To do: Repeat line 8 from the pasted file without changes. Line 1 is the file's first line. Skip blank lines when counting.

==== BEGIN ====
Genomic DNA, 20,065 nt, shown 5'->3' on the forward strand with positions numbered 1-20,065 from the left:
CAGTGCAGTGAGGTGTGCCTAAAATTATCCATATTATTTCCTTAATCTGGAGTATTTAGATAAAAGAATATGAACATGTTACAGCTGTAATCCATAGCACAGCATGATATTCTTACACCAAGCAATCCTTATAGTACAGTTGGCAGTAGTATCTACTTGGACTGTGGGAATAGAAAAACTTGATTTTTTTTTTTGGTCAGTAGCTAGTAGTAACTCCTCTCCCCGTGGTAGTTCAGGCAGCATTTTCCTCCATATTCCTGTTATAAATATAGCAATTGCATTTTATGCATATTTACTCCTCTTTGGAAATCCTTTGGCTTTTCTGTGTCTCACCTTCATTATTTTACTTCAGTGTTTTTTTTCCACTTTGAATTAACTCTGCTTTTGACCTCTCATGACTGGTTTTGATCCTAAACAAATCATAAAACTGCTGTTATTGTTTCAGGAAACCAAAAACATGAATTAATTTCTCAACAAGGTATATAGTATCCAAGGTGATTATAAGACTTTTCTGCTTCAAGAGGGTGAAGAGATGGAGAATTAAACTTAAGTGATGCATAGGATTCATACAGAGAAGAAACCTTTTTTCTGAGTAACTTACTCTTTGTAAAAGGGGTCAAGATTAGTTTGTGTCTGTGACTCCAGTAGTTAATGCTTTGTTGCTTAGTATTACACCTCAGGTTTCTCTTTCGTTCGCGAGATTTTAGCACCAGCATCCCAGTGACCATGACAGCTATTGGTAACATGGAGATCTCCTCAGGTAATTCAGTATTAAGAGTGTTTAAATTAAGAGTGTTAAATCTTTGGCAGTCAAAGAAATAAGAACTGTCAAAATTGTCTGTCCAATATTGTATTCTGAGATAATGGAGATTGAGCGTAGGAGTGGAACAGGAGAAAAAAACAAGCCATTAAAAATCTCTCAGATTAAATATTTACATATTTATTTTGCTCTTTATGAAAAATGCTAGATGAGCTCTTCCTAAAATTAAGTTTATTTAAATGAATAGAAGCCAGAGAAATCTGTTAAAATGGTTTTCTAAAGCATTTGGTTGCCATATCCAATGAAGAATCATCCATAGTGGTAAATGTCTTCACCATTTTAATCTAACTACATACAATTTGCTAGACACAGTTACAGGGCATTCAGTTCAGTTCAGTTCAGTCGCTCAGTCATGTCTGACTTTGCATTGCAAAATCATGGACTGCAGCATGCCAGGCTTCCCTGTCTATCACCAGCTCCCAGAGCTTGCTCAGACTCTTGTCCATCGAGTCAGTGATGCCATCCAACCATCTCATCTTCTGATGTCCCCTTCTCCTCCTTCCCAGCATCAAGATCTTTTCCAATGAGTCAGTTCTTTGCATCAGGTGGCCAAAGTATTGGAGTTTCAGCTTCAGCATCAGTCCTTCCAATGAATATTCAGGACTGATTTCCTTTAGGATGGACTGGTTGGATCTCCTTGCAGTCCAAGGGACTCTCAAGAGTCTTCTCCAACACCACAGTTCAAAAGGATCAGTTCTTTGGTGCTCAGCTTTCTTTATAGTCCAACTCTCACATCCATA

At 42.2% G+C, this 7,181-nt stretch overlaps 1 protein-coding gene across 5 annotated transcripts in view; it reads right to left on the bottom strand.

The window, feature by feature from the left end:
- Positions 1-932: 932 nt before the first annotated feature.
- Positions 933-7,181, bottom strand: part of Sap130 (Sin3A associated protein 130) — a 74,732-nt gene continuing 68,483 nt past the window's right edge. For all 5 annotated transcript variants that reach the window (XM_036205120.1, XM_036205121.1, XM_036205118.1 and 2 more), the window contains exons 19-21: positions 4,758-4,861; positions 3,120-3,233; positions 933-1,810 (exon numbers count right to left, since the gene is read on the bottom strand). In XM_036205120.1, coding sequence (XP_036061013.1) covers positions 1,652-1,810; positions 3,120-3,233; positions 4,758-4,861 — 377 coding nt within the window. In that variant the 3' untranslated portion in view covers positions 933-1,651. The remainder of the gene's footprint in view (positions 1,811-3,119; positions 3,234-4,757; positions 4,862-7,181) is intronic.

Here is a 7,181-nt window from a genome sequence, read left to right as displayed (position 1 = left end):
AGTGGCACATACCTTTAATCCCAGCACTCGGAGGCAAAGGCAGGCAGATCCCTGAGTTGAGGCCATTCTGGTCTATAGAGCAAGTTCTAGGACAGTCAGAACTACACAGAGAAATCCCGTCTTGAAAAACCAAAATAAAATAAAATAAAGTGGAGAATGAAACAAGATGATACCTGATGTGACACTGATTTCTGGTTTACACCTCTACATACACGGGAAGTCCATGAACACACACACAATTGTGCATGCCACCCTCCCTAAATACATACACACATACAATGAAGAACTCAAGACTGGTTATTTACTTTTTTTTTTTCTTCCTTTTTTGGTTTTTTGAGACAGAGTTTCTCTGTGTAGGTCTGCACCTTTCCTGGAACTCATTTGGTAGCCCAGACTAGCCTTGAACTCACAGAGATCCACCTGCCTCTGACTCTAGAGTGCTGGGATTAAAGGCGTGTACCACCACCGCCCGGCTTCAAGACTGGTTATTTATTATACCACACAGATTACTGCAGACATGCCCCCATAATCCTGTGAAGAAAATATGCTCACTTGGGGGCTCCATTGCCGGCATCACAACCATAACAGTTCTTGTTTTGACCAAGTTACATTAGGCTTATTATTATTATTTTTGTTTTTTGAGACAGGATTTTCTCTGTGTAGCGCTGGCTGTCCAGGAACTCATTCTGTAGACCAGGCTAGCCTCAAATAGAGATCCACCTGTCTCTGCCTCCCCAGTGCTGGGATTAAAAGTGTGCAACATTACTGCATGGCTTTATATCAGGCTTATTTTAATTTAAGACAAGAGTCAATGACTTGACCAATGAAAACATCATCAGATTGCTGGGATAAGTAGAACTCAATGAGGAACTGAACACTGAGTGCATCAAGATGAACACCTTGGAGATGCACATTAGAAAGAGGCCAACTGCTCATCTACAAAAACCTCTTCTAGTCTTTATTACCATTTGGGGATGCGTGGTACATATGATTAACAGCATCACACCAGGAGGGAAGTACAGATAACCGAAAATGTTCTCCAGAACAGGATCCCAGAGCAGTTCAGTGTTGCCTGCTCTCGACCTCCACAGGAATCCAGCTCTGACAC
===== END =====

AGTGGCACATACCTTTAATCCCAGCACTCGGAGGCAAAGGCAGGCAGATCCCTGAGTTGAGGCCATTCTGGTCTATAGAGCAAGTTCTAGGACAGTCAGAACTACACAGAGAAATCCCGTCTTGAAAAACCAAAATAAAATAAAATAAAGTGGAGAATGAAACAAGATGATACCTGATGTGACACTGATTTCTGGTTTACACCTCTACATACACGGGAAGTCCATGAACACACACACAATTGTGCATGCCACCCTCCCTAAATACATACACACATACAATGAAGAACTCAAGACTGGTTATTTACTTTTTTTTTTTCTTCCTTTTTTGGTTTTTTGAGACAGAGTTTCTCTGTGTAGGTCTGCACCTTTCCTGGAACTCATTTGGTAGCCCAGACTAGCCTTGAACTCACAGAGATCCACCTGCCTCTGACTCTAGAGTGCTGGGATTAAAGGCGTGTACCACCACCGCCCGGCTTCAAGACTGGTTATTTATTATACCACACAGATTACTGCAGACATGCCCCCATAATCCTGTGAAGAAAATATGCTCACTTGGGGGCTCCATTGCCGGCATCACAACCATAACAGTTCTTGTTTTGACCAAGTTACATTAGGCTTATTATTATTATTTTTGTTTTTTGAGACAGGATTTTCTCTGTGTAGCGCTGGCTGTCCAGGAACTCATTCTGTAGACCAGGCTAGCCTCAAATAGAGATCCACCTGTCTCTGCCTCCCCAGTGCTGGGATTAAAAGTGTGCAACATTACTGCATGGCTTTATATCAGGCTTATTTTAATTTAAGACAAGAGTCAATGACTTGACCAATGAAAACATCATCAGATTGCTGGGATAAGTAGAACTCAATGAGGAACTGAACACTGAGTGCATCAAGATGAACACCTTGGAGATGCACATTAGAAAGAGGCCAACTGCTCATCTACAAAAACCTCTTCTAGTCTTTATTACCATTTGGGGATGCGTGGTACATATGATTAACAGCATCACACCAGGAGGGAAGTACAGATAACCGAAAATGTTCTCCAGAACAGGATCCCAGAGCAGTTCAGTGTTGCCTGCTCTCGACCTCCACAGGAATCCAGCTCTGACAC